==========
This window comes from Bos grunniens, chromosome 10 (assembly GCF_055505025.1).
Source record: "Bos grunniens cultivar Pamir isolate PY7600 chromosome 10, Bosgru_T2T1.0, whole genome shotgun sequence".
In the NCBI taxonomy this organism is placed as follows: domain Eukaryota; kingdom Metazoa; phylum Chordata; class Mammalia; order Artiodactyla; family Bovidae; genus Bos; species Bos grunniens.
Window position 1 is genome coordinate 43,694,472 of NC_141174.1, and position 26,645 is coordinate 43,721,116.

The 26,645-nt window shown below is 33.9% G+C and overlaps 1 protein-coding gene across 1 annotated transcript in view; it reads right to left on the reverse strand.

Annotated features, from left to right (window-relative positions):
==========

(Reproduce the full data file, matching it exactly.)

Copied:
This window comes from Bos grunniens, chromosome 10 (assembly GCF_055505025.1).
Source record: "Bos grunniens cultivar Pamir isolate PY7600 chromosome 10, Bosgru_T2T1.0, whole genome shotgun sequence".
In the NCBI taxonomy this organism is placed as follows: domain Eukaryota; kingdom Metazoa; phylum Chordata; class Mammalia; order Artiodactyla; family Bovidae; genus Bos; species Bos grunniens.
Window position 1 is genome coordinate 43,694,472 of NC_141174.1, and position 26,645 is coordinate 43,721,116.

The 26,645-nt window shown below is 33.9% G+C and overlaps 1 protein-coding gene across 1 annotated transcript in view; it reads right to left on the reverse strand.

Annotated features, from left to right (window-relative positions):